People end up jailbreaking because they expect certain features that, after purchase, they discover aren't available. Further, things like "the ability to copy a file to and from the phone" aren't going to hurt the "experience" as users who don't need that feature aren't encumbered by it in any way.

There are about two dozen (or more) File-Transfer Apps for iOS. Most just start up a little web server, and tell you where to point your browser to copy files to/from. Next!

What does hurt users, of course, are the missing basic features.

What "basic features" is iOS missing? Seriously, I really can't think of any "basic" features that iOS is missing, and although you keep trumpeting that phrase over and over, you have yet to come up with a list, and your "file copy" example is addressed in many ways. Fuck, GoodReader alone can talk to ftp, SFTP, afp, WebDAV, SMB, DropBox, SkyDrive, Google Drive, IMAP, POP3, SugarSync (whatever THAT is), box.net, and probably others by now, since I haven't updated the App in awhile. So, I'm not at ALL sure what you are talking about. And that's just ONE "File Transfer" App.

Comment Re:What's the leading reason for jailbreaking at a (Score 1) 184

Which is most common? I figure pirating might be kind of popular, but a lot of useful software is pretty inexpensive to begin with and how many people want a hacked candy crush that has free powerups?

Because a certain segment of the Chinese public seems to think that paying for ANY software is a sign of stupidity; and so they will go to almost any lengths to rip off even the most inexpensive of Apps.

Sorry, but these people are getting EXACTLY what they deserve.

Comment Re:Perhaps if Apple devices weren't so locked down (Score 1) 184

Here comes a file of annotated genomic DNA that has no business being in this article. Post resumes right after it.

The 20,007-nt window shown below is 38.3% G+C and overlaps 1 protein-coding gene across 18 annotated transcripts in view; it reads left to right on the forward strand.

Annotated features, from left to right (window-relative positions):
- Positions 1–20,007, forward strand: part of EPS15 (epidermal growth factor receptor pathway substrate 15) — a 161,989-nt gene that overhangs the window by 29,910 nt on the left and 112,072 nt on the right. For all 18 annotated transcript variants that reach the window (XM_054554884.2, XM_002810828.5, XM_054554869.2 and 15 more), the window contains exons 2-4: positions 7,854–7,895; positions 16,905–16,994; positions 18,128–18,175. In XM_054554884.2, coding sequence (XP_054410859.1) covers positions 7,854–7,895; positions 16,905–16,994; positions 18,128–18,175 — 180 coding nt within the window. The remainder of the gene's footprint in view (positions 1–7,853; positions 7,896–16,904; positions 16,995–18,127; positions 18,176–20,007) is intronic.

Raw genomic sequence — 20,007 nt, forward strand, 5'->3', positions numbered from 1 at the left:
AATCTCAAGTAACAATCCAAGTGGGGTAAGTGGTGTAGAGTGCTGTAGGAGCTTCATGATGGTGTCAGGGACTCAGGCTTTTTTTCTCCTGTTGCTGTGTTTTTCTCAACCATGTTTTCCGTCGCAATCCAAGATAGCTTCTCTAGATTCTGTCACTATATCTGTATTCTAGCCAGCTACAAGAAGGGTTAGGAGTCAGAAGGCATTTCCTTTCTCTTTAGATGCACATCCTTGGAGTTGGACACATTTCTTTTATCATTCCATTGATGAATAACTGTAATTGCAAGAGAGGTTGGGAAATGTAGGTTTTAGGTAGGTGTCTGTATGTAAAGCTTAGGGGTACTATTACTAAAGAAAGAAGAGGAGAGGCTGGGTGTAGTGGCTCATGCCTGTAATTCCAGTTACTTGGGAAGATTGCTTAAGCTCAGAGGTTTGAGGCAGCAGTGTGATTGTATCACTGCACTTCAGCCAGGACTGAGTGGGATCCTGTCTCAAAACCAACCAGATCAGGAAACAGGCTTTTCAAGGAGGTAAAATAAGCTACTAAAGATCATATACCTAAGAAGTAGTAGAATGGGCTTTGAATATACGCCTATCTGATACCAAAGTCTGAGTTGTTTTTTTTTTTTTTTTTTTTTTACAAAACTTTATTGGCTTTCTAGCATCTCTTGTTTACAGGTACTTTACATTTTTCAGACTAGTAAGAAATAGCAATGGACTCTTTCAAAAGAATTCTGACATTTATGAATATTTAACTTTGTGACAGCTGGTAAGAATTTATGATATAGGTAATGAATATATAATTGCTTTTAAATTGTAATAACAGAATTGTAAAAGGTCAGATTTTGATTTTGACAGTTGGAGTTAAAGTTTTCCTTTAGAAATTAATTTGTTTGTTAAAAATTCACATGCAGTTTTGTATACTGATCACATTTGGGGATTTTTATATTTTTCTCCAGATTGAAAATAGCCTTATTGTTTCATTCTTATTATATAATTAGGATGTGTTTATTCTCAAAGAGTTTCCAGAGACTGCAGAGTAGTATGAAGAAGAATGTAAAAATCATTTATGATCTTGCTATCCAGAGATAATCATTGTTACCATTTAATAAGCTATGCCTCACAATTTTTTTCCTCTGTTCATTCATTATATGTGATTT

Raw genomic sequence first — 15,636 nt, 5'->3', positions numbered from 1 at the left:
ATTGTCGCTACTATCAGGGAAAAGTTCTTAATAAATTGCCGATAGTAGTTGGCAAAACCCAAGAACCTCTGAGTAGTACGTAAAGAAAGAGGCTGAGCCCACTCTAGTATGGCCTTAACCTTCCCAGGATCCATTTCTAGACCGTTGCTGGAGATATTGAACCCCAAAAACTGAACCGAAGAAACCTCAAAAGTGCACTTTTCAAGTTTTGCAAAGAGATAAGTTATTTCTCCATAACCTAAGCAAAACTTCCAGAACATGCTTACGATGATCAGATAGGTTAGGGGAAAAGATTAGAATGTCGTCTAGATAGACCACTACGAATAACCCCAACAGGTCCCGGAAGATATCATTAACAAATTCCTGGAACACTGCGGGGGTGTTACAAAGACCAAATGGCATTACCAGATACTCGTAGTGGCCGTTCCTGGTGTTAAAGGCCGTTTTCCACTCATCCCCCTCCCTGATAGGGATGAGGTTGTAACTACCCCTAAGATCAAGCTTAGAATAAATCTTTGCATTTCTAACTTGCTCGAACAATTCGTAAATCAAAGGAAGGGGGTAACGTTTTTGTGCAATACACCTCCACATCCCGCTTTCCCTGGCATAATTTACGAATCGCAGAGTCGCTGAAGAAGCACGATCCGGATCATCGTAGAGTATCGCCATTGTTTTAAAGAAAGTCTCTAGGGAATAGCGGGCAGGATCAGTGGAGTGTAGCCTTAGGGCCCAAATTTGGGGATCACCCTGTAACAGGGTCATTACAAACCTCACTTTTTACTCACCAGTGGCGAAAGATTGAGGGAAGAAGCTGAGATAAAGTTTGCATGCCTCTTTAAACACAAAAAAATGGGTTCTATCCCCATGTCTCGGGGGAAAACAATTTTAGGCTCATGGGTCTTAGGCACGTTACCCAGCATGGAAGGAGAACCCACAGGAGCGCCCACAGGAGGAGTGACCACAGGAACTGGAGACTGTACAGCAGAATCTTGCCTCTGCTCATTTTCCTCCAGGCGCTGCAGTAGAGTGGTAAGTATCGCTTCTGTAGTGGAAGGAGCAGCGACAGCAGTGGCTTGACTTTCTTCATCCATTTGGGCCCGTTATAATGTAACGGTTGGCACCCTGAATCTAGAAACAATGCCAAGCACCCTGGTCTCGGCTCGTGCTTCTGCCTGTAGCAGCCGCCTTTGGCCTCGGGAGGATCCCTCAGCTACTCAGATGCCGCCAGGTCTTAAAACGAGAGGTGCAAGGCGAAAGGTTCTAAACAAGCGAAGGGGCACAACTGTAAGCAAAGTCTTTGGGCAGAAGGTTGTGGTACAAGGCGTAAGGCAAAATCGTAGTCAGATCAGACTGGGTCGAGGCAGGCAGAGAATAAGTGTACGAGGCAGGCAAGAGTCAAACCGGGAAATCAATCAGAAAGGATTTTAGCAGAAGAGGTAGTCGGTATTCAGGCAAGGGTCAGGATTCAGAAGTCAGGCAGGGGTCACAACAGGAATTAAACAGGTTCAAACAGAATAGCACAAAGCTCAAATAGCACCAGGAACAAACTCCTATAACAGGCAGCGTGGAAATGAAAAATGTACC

Less people would feel the need to jailbreak them thus making them totally vulnerable. Let's keep in mind that most of the Apple walled garden is to force people to use Apple services and pay for Apple products and nothing to do with security.

Even YOU don't really believe that; do you?

Comment Re:Headline leaves out one very important detail (Score 1) 184

Headline leaves out the fact that this isn't just any old iOS malware. It affects only *jailbroken* devices.

That's a pretty important distinction.

Jailbreaking a device is in effect the same as installing a rootkit, so already at the first step here iOS has been severely compromised in a way it shouldn't have allowed. Yes, the user did install the rootkit (at least now, earlier there were drive-by iOS jailbreaks/rootkits) -- same way rootkits for Windows usually gets installed -- but for the OS to allow to be compromised this way is a security failing.

Boy, talk about damned if you do, and damned if you don't!

So, if Apple battens down iOS such that NO ONE can jailbreak, then the slashdot crowd whines that Apple is Teh Evilz, and if Apple looks the other way when someone jailbreaks, then they are lax on their security.

Which way do you guys want it, anyway???

Neckties strangle clear thinking. -- Lin Yutang